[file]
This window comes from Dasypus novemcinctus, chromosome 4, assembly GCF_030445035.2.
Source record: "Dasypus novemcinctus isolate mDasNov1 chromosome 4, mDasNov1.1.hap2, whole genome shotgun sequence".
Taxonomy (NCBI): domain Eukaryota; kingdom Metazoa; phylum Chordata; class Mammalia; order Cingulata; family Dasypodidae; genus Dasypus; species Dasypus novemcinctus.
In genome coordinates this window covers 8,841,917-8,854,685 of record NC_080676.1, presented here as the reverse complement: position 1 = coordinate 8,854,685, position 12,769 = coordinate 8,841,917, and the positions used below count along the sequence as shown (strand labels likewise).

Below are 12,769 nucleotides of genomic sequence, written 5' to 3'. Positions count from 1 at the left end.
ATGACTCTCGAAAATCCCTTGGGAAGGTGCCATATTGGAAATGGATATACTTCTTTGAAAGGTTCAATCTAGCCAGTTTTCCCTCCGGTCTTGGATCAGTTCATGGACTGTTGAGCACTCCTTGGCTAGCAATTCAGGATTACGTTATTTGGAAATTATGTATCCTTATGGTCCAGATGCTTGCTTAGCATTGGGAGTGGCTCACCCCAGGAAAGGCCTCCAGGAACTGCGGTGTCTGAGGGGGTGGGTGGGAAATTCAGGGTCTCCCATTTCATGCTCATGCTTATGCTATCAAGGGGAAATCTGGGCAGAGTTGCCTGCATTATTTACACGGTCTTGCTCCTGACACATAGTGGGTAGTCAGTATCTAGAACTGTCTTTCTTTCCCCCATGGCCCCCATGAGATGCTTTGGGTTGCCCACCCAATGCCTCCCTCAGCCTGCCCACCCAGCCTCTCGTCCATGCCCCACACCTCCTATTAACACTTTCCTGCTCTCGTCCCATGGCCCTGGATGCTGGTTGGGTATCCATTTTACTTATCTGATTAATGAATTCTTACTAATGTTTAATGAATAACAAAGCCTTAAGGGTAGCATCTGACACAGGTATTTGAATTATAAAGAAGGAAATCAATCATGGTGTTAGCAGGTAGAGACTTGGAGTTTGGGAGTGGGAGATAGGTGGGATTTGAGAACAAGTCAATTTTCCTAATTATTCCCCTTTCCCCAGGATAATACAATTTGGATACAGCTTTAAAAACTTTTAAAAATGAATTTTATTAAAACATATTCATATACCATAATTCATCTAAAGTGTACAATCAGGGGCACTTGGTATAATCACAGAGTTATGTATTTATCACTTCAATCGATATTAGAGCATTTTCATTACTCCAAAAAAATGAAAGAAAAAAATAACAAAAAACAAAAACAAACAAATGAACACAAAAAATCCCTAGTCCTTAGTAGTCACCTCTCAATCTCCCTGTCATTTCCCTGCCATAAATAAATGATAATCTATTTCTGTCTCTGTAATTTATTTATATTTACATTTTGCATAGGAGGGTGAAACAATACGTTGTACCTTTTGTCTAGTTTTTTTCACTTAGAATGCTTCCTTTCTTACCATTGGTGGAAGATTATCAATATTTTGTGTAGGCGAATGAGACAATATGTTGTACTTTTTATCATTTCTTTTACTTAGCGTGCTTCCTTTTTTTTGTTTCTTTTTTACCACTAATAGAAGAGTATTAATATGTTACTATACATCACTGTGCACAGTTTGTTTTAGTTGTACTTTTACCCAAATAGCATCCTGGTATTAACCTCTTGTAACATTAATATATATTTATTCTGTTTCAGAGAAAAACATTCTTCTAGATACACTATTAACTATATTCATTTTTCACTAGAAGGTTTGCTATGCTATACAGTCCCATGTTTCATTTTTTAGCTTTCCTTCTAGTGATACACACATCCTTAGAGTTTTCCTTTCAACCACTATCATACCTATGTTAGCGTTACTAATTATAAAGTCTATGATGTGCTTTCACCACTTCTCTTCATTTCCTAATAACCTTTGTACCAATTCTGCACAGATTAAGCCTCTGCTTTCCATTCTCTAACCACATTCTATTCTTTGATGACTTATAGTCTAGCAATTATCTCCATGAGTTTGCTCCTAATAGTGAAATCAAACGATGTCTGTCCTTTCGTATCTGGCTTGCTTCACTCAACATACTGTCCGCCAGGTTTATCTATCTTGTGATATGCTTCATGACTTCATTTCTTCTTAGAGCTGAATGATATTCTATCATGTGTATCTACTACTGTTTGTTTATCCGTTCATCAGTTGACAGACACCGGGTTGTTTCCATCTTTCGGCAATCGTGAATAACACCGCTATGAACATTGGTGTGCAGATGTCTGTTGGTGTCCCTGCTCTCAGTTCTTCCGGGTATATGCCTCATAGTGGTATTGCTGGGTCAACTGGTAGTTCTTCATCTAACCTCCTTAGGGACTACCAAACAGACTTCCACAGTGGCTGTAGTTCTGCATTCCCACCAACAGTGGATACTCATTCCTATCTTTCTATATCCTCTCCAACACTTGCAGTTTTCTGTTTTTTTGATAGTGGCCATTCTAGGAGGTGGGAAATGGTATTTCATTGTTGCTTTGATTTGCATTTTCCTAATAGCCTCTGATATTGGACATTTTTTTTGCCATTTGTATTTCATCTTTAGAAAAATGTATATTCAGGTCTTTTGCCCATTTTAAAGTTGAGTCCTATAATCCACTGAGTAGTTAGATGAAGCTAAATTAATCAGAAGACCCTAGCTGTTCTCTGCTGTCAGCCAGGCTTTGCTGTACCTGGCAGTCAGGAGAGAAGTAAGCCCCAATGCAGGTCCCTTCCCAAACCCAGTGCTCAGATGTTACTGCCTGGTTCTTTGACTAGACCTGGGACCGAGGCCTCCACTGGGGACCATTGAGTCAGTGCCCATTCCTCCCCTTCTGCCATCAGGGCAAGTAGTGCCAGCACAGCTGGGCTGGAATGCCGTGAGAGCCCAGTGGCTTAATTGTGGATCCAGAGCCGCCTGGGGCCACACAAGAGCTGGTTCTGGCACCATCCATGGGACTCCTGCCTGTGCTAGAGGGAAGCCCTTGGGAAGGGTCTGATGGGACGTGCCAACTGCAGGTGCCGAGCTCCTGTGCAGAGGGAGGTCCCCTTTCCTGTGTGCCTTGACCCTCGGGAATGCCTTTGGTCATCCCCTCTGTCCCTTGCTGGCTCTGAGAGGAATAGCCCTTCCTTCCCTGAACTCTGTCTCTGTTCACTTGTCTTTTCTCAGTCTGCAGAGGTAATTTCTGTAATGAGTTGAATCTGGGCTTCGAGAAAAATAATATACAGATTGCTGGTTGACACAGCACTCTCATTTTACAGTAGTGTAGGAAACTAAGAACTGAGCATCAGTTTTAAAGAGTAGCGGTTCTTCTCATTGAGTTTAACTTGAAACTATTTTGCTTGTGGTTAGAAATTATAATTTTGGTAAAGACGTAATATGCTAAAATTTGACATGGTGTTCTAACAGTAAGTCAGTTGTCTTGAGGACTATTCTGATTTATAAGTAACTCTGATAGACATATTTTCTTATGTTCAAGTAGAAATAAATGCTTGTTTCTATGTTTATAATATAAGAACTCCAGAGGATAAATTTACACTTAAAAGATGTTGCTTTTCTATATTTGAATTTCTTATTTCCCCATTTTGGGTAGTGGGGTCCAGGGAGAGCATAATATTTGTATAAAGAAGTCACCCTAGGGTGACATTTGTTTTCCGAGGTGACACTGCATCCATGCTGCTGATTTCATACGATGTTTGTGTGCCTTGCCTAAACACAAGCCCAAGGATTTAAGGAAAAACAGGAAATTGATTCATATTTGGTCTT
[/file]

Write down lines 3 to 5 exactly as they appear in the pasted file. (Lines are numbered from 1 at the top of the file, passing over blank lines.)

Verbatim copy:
Taxonomy (NCBI): domain Eukaryota; kingdom Metazoa; phylum Chordata; class Mammalia; order Cingulata; family Dasypodidae; genus Dasypus; species Dasypus novemcinctus.
In genome coordinates this window covers 8,841,917-8,854,685 of record NC_080676.1, presented here as the reverse complement: position 1 = coordinate 8,854,685, position 12,769 = coordinate 8,841,917, and the positions used below count along the sequence as shown (strand labels likewise).

Below are 12,769 nucleotides of genomic sequence, written 5' to 3'. Positions count from 1 at the left end.